Direct-to-Consumer Genetic Testing: A Slippery Slope?

The Food and Drug Administration recently announced that genetic testing company, 23andMe, can inform people of their breast cancer risk linked to three specific BRCA1/BRCA2 gene mutations—without involving a doctor. These gene mutations are most common in people of Ashkenazi Jewish decent, but they are not the most common BRCA1/BRCA2 mutations among the general population.

The announcement sparked some debate. Is it a step forward in cancer care or cause for alarm? 23andMe believes that marketing these types of tests directly to consumers is “incredibly valuable for those who might not be aware of their Ashkenazi Jewish descent or aren’t familiar with their family history of cancer.” There’s certainly an argument to be made that open access to genetic information is a good thing—it can arm consumers with important information, help them take control of their health, and even save lives. But what if people misread, misinterpret, or do not understand the results?

Dr. Otis Brawley, the chief medical and scientific officer at the American Cancer Society, says, “Most doctors don’t understand this stuff, and that’s what genetic counselors are for.” Genetic counselors can help a patient interpret the results correctly and better understand their implications. This is especially important considering 23andMe’s test doesn’t paint a full picture of a person’s true cancer risk. Dr. Brawley’s colleague, Dr. J. Leonard Lichtenfeld, explains, there is a high likelihood that you could have a strong family history of breast and/or ovarian cancer, get a negative test and yet still harbor a mutation that could substantially increase your risk of cancer. In that case, “you might think you are off the hook, but you aren’t necessarily.” That can leave women with their guard down and create a false sense of security.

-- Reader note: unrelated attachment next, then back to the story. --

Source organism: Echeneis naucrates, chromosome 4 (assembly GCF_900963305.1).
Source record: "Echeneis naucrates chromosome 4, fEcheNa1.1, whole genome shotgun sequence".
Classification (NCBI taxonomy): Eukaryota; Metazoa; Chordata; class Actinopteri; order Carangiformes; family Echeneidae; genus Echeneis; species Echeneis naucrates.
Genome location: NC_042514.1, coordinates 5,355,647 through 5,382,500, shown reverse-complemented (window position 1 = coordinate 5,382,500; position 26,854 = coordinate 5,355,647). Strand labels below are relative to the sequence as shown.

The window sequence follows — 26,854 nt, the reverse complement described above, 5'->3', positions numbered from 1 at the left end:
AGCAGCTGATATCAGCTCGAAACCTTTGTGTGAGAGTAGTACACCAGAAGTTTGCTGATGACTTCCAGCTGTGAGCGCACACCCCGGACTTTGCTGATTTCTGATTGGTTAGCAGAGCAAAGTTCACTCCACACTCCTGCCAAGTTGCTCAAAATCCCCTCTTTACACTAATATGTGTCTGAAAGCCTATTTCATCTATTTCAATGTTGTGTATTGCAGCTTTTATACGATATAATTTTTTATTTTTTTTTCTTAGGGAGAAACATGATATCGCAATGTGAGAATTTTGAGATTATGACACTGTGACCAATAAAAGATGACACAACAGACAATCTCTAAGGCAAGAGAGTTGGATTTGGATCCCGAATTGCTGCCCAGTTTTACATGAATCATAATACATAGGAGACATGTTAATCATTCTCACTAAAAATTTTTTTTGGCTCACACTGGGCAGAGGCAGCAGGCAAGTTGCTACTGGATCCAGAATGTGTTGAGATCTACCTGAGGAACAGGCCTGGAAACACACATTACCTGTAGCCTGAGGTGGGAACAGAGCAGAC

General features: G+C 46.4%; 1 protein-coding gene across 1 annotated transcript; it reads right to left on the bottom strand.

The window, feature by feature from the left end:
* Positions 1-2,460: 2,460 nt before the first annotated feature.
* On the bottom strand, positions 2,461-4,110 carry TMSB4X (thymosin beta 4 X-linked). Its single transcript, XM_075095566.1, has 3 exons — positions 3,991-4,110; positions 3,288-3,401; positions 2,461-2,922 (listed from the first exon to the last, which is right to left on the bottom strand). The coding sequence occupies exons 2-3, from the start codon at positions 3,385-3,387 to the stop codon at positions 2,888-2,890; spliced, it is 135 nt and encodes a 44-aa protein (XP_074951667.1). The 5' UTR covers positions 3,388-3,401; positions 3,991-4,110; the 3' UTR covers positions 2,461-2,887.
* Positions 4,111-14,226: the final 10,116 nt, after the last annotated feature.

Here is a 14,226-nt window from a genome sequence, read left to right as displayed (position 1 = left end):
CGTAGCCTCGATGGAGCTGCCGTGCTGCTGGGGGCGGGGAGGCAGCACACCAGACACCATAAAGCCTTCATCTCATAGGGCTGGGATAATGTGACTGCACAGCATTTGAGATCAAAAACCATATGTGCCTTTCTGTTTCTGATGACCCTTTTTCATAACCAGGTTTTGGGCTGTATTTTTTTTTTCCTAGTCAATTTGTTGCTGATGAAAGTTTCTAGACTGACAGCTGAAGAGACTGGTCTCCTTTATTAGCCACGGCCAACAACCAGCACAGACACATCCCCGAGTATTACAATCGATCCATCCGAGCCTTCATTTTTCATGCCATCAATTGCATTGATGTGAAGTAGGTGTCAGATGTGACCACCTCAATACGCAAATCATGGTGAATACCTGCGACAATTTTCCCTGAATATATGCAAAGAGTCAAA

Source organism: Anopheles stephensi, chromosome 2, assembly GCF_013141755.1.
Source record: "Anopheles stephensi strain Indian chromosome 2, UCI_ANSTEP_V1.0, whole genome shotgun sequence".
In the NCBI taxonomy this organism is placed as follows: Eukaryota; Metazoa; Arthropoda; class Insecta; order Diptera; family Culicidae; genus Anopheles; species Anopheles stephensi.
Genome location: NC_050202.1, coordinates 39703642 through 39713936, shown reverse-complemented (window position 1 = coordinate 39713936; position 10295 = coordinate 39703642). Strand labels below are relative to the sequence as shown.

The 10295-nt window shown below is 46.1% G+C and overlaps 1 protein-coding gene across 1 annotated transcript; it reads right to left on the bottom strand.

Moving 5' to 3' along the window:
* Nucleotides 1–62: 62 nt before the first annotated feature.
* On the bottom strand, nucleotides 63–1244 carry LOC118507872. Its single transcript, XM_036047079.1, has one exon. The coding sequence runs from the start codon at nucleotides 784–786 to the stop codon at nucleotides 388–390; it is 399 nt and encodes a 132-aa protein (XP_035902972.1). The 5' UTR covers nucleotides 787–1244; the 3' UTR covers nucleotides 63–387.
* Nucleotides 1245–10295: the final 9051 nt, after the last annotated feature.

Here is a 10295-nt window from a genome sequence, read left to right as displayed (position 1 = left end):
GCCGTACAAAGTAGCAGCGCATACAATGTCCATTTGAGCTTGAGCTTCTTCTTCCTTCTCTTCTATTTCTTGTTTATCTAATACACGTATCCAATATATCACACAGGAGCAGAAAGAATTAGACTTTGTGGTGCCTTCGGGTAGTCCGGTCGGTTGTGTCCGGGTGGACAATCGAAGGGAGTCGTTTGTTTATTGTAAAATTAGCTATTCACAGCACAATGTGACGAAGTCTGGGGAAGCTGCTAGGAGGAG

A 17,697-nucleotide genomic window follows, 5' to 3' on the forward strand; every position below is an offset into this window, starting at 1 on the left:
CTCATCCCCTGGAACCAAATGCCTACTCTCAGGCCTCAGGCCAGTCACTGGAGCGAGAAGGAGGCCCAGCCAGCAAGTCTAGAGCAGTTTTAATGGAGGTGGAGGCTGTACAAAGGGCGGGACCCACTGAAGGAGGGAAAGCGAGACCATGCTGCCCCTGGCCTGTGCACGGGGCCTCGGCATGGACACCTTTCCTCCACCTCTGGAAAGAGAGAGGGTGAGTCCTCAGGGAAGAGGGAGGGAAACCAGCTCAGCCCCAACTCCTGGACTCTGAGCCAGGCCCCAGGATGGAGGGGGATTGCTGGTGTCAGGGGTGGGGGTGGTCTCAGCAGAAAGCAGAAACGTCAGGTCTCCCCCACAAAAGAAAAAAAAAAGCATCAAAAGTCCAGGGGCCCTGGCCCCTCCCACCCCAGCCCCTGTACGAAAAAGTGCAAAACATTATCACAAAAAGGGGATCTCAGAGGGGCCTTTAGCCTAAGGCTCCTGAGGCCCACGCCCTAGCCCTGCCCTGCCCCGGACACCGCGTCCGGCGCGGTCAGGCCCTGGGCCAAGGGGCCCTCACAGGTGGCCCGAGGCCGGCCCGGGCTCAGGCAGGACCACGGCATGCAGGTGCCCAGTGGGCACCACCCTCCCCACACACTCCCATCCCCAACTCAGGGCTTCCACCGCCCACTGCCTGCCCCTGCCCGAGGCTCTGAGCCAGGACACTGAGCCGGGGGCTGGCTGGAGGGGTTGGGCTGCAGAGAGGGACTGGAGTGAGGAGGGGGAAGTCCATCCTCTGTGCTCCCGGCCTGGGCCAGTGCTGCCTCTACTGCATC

23andMe is the first direct-to-consumer test to determine a person’s risk for three variants of BRCA1/BRCA2, but there are plenty of other direct-to-consumer genetic tests on the market. Today, patients can go online to determine genetic variants linked to a specific type of diabetes and to a propensity for high cholesterol. They can also determine their ancestral origin or assess whether they have genetic predispositions to Alzheimer’s disease, celiac disease, or Parkinson’s disease. The options seem almost endless.

While most of these tests are physician-ordered, they tend to take doctors out of the equation when it comes to delivering results. In all fairness, several of these companies offer access to and recommend further discussions with genetic counselors or other providers. But it’s unclear how many patients follow through. That can leave them vulnerable. If they are misled by the results, they may make crucial decisions about future screening, preventive measures, or treatment based on misunderstood information.

So, where do we go from here? Direct-to-consumer tests are undoubtedly the way of the future, with increased accessibility and lower cost. But, unless physician follow-up is required by law, it’s up to consumers to be proactive about seeking counseling. It’s also up to the genetic testing companies to do their part. With their marketing power, they have a responsibility to provide consumers with information on appropriate follow-up—information that isn’t only found in the fine print but is front-and-center.

Lastly, public health education campaigns can make a difference. The Centers for Disease Control and Prevention’s (CDC) Bring Your Brave campaign is one example. Using inspiring testimonials featuring women whose lives have been affected by breast cancer, it provides information about the disease to women under the age of 45. It also encourages women to speak with their health care providers. Throughout its materials and social media channels, the campaign includes strong calls to action about receiving genetic counseling and guidance from experts. The messaging is further articulated in the KNOW:BRCA tool, which is an online resource that helps women understand their risks for the BRCA1 or BRCA2 gene mutations. CDC is quick to point out the tool is not perfect and it is very important to share the results with a doctor. This messaging is more important than ever.

While we all need to be proactive about our health, we can’t—and shouldn’t—do it alone. The importance of building a relationship with our doctor, and seeing a specialist when needed, shouldn’t be ignored. Dr. Nancy Lee, former director of the HHS Office on Women’s Health suggests thinking about our doctor like a mechanic—they are there to help us, but we need to tell them what’s wrong so we can work together to make it better. We also need to share our family history and be honest about our habits and behaviors. The more our doctors know, the better equipped they are to make recommendations about the screenings we need and help us when those screenings come back with some not-so-good news.

Elizabeth Osborn, M.P.H.
Vice President

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